Vail Raises Single Day Ticket to $160

ameliatraynor | | Industry NewsIndustry News
Vail, Colorado | Photo: International Alpine Design
Vail, Colorado | Photo: International Alpine Design

Single day, walk-up lift tickets have seen another increase in pricing this week at numerous Colorado ski destinations owned by Vail Resorts. 

Selling at $145 the Wednesday before Christmas, single day tickets to Vail and Beaver Creek are now $159 during the holiday season. These tickets also provide access to Breckenridge, Keystone, and Arapahoe Basin, all of which are owned by Vail Resorts.

Resorts outside of CO are raising prices for the holiday season too, such as Deer Valley, UT and Whistler Blackcomb in British Columbia.

  Regular Rate Holiday Rate
Vail Resorts $145 $159
Aspen Snowmass $124 $129
Deer Valley, UT $114 $120
Whistler Blackcomb, BC $109 $119

Officials at Aspen Skiing Co. claim that single day, walk-up lift tickets account for only 10% of all sales, and customers should be looking into multi-day packages in order to get discounts. Aspen Skiing Co., a top competitor of Vail Resorts, has raised its price to $129 for a daily pass that’s good at Aspen Mountain, Snowmass, Aspen Highlands, and Buttermilk.

Jeff Hanle, spokesman of SkiCo, says the high daily prices are an incentive for guests to buy in advance and purchase multi-day packages. “You don’t buy an airline ticket the day you fly,” added Hanle. For example, if purchased seven days in advance, SkiCo charges $218 for a two-day ticket and $396 for a four-day ticket. The four-day ticket knocks the per-day price down to $99.

According to analysis by Aspen Daily News, pricing on single-day walkup tickets have gone up 65% since 2005:

It has gone up incrementally since: in the 2007-08 season, the single-day, walk-up ticket price was $87; in the 2008-09 season it was $96 and in March of 2011, SkiCo broke the $100 mark when it charged $104. It went up to $108 in December of 2011, according to Daily News archive articles. Vail was more expensive than Aspen in every instance except in 2005 when the single-day, walk-up price was $77. –  Aspen Daily News

With these steady price hikes, it’s becoming more indicative that the middle class may be priced out of skiing.

Want to visit these top resorts without emptying your wallet? Sites like and offer an online marketplace for unparalleled values on lift tickets. Liftopia has over 250 resort partners, offering up to 90% off. Make sure you do your research online before shelling out for single-day walk-up tickets.  Vail Resorts tickets aren’t available on, but Vail does offer a discount on tickets if you buy on its website in advance.

Some other ways to save money? Ski off-peak dates — midweek, not during a holiday. Most resorts will drop prices after the holiday rush. You can also check out smaller ski resorts in the area, which will offer more competitive pricing, or looking into season passes, which can pay for themselves in as few as 4 or 5 visits.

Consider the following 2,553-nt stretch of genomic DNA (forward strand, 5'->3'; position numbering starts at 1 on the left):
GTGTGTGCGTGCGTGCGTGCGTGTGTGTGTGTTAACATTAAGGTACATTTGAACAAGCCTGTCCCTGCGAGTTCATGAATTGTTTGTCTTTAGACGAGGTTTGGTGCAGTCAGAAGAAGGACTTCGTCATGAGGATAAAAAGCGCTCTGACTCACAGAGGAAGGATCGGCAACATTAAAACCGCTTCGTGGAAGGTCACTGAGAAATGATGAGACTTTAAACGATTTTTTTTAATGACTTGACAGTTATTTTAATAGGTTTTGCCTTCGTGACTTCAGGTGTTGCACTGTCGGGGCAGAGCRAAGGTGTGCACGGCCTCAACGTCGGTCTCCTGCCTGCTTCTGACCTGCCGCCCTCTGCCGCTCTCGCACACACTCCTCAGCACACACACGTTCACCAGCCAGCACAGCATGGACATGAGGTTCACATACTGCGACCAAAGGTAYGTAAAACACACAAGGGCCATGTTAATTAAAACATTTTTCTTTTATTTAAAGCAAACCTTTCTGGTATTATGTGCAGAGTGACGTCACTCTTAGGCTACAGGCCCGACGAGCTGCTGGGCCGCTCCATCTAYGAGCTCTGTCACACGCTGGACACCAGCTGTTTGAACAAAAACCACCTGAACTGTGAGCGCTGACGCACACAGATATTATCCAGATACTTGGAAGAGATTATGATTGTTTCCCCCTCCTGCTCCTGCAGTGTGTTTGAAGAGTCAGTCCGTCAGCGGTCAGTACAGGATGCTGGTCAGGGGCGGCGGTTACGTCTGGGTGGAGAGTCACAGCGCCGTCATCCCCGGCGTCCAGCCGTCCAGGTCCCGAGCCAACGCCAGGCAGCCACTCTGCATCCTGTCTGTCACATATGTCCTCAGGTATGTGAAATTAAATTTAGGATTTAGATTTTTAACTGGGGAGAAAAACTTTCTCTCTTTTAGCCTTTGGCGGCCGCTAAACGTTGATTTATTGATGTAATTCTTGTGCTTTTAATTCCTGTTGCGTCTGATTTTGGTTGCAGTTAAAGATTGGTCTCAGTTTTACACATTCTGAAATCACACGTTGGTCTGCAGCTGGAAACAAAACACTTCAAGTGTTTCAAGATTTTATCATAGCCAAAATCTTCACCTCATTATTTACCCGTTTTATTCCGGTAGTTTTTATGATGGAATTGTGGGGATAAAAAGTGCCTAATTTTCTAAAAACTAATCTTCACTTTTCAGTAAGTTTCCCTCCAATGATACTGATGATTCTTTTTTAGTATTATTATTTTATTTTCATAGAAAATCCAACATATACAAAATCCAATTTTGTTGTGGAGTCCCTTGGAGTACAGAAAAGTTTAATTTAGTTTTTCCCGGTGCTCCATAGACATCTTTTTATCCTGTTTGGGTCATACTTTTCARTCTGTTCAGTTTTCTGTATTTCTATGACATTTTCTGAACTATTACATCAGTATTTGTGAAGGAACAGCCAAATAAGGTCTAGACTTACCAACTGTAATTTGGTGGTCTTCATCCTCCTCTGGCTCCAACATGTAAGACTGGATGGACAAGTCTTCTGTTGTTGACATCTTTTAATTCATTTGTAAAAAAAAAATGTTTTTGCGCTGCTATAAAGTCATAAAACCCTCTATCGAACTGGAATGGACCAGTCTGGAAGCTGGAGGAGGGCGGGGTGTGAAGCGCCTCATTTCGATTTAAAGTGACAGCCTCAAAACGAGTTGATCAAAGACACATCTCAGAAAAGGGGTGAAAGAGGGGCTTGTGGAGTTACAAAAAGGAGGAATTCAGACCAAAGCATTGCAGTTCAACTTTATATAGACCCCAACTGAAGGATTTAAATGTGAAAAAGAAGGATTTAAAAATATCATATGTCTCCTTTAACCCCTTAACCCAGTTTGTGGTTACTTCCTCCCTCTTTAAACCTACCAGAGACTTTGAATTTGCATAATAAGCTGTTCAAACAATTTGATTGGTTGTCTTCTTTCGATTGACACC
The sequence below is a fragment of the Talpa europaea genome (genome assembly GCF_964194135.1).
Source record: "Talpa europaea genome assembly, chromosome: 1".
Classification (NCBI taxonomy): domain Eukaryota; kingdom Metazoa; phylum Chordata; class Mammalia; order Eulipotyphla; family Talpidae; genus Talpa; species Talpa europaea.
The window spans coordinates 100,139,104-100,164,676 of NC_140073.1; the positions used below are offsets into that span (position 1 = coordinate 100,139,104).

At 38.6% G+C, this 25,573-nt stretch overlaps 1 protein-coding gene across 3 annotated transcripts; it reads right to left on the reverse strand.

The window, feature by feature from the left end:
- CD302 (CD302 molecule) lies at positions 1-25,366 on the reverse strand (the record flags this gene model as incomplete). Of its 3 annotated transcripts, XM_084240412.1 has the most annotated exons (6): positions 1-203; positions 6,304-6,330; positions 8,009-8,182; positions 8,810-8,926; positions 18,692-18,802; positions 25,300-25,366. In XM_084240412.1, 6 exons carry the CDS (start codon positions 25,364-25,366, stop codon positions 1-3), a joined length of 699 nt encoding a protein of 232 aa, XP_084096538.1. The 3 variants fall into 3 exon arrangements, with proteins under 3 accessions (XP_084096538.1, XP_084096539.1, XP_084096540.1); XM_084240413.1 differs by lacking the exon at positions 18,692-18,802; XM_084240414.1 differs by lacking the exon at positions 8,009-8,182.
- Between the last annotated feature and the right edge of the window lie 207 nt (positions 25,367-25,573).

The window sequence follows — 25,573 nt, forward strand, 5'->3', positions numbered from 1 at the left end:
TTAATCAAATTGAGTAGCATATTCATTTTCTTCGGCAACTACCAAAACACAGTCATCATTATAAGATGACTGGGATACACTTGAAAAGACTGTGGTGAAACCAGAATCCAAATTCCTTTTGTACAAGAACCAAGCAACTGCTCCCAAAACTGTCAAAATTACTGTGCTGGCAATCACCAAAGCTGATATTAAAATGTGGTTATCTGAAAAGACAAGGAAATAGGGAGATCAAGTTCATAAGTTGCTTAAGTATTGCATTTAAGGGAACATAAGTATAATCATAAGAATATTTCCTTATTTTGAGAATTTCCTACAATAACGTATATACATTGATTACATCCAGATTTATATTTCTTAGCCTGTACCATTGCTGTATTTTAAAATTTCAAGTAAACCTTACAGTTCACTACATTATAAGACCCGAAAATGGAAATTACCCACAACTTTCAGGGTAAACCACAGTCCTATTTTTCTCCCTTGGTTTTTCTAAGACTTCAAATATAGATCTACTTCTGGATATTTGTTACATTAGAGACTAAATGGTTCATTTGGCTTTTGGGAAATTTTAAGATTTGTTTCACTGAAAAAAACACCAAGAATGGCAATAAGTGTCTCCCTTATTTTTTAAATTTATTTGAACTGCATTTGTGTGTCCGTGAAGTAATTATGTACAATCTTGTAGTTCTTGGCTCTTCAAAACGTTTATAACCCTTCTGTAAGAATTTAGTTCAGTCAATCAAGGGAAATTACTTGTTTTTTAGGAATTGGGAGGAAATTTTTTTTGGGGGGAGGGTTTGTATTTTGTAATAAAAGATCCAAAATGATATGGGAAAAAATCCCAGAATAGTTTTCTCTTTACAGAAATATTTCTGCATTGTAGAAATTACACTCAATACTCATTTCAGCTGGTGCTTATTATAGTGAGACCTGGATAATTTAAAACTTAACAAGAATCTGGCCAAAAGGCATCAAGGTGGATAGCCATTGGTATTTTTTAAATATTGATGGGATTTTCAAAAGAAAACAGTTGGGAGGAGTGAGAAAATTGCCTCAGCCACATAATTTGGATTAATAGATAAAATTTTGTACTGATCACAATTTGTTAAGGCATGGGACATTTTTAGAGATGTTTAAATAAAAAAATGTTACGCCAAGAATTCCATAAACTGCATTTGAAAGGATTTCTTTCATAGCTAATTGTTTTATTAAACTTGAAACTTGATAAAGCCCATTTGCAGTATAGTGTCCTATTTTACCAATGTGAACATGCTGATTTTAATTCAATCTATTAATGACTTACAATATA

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16 thoughts on “Vail Raises Single Day Ticket to $160

  1. Alta ski resort charges $84 dollars , best skiing you can get in Utah and no snowboarders !!!
    If people would just learn how to carry their own gear and not pay for valet parking and all of the other crap that is totally unnecessary , lift ticket prices would be a lot lower , and not sue the ski resort for their own stupidity and lack of skill . Mountain safety ? Skiing is inherently dangerous !
    Take a lesson , be a better skier , learn the code

  2. You don’t buy 3 plane tickets to fly somewhere? How is that a logical comparison? Is there a discount for buying your one day ticket 2 weeks early?

    Snow sports… Always been a trustafarian activity

  3. or you have the option for skiing for free if you’re willing to hike a little and deal with the dangers of avalanches in the backcountry. there’s your $0 lift ticket!

    heck, you can spend $98 skiing a day back east at Stratton!!!! makes skiing Vail look like a good deal IMO.

  4. i was one of those people to pay $159 at Vail last week for a day of skiing, and I can safely say that it was worth every penny I spent. it was the best ski day i’ve had in 11 years, and i loved it. Vail is a world-class resort, and my one day was so much fun that i won’t need to ski another day this year; i’m that satisfied.and if you want something less expensive, you can always go to A-Basin, Monarch or Eldora. a holiday day ticket at A-Basin is 44% less expensive than the same at Vail.there you go.

  5. you know what , that 160 is a much much better value than the 120 squaw wants to wait in mile long lines to ski on 3 rock strewn runs, seriously

  6. Save your lift ticket money and ski the backcountry. No lines, no waiting, no loud music or crowds. Enjoy the solitude of the mountains and get a good workout on the way up. It makes for a more rewarding experience. Happy New Year!!!!!

    1. No, go to the ski area. The backcountry is dangerous with avalanches, ungroomed snow, hungry bears and wolves and sasquatches, and no ski-through coffee. Besides, mogul skiing is where it’s at! And once the resorts completely get rid of everyone that is not a 1%er, there will be plenty of room to spread out.

  7. sub alpine ski resorts are for pussies. have fun bump skiing all those lame ass timberline runs cause that’s what those big resorts have more of than anything else.

  8. “You don’t buy an airline ticket the day you fly,”

    -Well yeah, but it really isn’t a weather dependent sport.
    I’m afraid corporate mentality is losing track of what it is exactly that they are selling .

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